YouTube Music on Smartphone Stock Photo 1

The FTC previously ordered a bunch of online services to reveal how they use user data. The current services include YouTube, TikTok, Facebook, WhatsApp, Twitter, Reddit and several others. It is a true who is who of technical giants. In addition, the FTC wants to know how each company uses this data to display ads, how they study user engagement, and how their algorithms work. The inquiry can be a big deal since all these companies compete with each other. However, privacy is a major concern for people these days, so we’ll see how it goes. This happened in December 2020, and it is still going on at the time of writing.


6. Google withdraws Google Play Music in favor of YouTube Music

Google Play Music Stock Photo 2

Credit: Edgar Cervantes / Android Authority

We knew that Google replaced Google Play Music for YouTube Music last year. However, the saga did not take place officially until this year. It took place on two fronts. On the one hand, YouTube Music still got a lot of features from Google Play Music while the latter was during sunset. The transfer of power became official on December 4, when Google Play Music began to shut down for all.

See also: Google makes a big mistake by killing Play Music for YouTube Music

Many Play Music customers hated the move. The whole process took so long that the mood had plenty of time to boil over during the transition. YouTube Music is improving, but it is still far behind its predecessor in terms of features. In addition, the list of viable options is quite short and requires several apps for anyone who wants to replace each feature. Many will miss Google Play Music, including me.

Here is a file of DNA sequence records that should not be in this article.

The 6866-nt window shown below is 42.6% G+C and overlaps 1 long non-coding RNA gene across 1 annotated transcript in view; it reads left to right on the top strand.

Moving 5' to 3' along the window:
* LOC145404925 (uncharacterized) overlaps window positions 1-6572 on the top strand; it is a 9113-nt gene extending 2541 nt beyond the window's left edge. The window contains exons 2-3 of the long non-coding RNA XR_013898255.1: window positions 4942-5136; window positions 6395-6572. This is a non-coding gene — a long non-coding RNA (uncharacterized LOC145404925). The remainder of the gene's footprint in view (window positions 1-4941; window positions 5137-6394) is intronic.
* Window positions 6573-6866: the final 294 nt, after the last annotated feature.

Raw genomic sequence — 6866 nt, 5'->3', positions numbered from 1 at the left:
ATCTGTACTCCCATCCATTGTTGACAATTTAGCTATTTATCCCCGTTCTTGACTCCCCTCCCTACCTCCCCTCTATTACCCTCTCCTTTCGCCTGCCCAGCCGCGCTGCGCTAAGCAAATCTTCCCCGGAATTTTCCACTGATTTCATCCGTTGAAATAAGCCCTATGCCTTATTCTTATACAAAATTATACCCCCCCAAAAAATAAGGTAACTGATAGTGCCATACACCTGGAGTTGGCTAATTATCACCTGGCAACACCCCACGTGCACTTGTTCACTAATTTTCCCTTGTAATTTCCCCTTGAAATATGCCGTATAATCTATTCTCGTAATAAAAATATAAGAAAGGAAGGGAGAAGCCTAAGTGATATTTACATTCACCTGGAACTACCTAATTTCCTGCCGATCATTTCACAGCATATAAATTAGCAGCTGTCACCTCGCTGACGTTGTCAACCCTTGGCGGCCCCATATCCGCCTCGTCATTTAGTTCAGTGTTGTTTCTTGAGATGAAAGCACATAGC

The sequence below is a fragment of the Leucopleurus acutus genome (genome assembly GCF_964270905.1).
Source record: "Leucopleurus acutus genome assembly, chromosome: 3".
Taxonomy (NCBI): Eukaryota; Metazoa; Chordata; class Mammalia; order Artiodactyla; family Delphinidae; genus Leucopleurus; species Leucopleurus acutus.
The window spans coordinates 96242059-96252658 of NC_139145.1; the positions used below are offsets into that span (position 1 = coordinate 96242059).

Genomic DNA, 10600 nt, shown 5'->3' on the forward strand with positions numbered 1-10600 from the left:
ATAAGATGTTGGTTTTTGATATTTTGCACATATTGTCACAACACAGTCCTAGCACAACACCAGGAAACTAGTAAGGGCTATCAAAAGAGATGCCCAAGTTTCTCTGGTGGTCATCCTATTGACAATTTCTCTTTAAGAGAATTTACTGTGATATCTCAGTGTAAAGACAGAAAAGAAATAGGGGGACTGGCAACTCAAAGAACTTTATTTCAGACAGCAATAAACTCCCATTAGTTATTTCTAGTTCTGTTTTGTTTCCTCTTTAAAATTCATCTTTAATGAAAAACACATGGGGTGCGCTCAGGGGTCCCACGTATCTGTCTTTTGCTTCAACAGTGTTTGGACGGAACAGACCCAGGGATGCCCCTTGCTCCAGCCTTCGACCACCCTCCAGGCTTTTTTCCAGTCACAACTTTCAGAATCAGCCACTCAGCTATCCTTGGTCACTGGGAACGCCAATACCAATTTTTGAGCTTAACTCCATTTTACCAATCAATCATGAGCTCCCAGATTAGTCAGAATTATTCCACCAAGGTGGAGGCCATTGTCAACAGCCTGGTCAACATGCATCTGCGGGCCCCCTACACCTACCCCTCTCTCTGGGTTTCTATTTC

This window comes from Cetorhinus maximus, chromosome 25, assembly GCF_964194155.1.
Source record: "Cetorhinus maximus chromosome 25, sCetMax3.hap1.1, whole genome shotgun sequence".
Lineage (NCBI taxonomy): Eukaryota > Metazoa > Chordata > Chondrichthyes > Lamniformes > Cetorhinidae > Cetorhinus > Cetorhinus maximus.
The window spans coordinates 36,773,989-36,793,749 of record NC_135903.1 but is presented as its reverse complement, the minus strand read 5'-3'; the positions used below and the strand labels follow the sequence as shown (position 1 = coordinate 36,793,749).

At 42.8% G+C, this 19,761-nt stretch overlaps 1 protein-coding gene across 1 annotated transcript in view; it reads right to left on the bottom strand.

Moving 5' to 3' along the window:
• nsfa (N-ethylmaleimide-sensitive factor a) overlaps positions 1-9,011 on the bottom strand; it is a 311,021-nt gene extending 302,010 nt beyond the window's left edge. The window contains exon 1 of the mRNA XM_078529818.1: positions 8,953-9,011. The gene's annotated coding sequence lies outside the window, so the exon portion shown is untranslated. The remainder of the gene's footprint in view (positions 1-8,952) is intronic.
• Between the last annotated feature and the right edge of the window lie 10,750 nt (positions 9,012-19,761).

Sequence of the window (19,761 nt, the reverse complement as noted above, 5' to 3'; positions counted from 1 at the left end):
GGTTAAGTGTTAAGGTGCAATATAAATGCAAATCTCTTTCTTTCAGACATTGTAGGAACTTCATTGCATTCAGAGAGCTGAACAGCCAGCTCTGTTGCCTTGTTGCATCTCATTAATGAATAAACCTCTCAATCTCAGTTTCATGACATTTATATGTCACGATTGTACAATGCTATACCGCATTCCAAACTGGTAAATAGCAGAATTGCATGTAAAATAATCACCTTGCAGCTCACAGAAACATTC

7. COVID-19 Exposure Alert API

covid 19 exposure alerts express Android iOS iPhone

COVID-19 hit the world like lots of bricks, and everyone is ready for 2020 to be over with because of it. The CDC recommended that we all wash our hands, stay six meters apart and wear masks. Meanwhile, Google and Apple tried to create a system to track who has COVID-19 and who was exposed. The contact tracking API was met with cynicism and skepticism, as it was able to track people and tell others who you came in contact with.

Google and Apple more or less shattered those concerns by introducing some sort of rulebook. The worst part, however, is how long it has taken governments to roll out apps that use the API to track COVID-19 proliferation. Many states in the United States do not have it, and many regions around the world never received an app either. Even in places where the apps are available, not many people use them. For example, the Virginia version of the app has only 100,000 installations compared to the population of 8.5 million.

Most versions of the app have bad reviews, citing inability to record positive results, slow exposure updates and not getting alerts when people know they were exposed by a loved one and the loved one reported it. It is December 2020, and the number of cases is increasing worldwide. Obviously this effort was a bit late since a vaccine is coming soon. However, it is built into iOS and Android, so maybe it works better for the next pandemic.


8. The whole Zoom thing

Zoom App logo on your phone

When the world went into lockdown, video conferencing became a huge deal. Zoom won without a doubt. Lots of companies, schools and other organizations used it instead of face-to-face contact. Unfortunately, Zoom was not ready for so much advertising. Zoombombing became a thing. People would join Zoom meetings without invitations and do terrible things. The video conferencing was not encrypted, and there were a number of other security issues.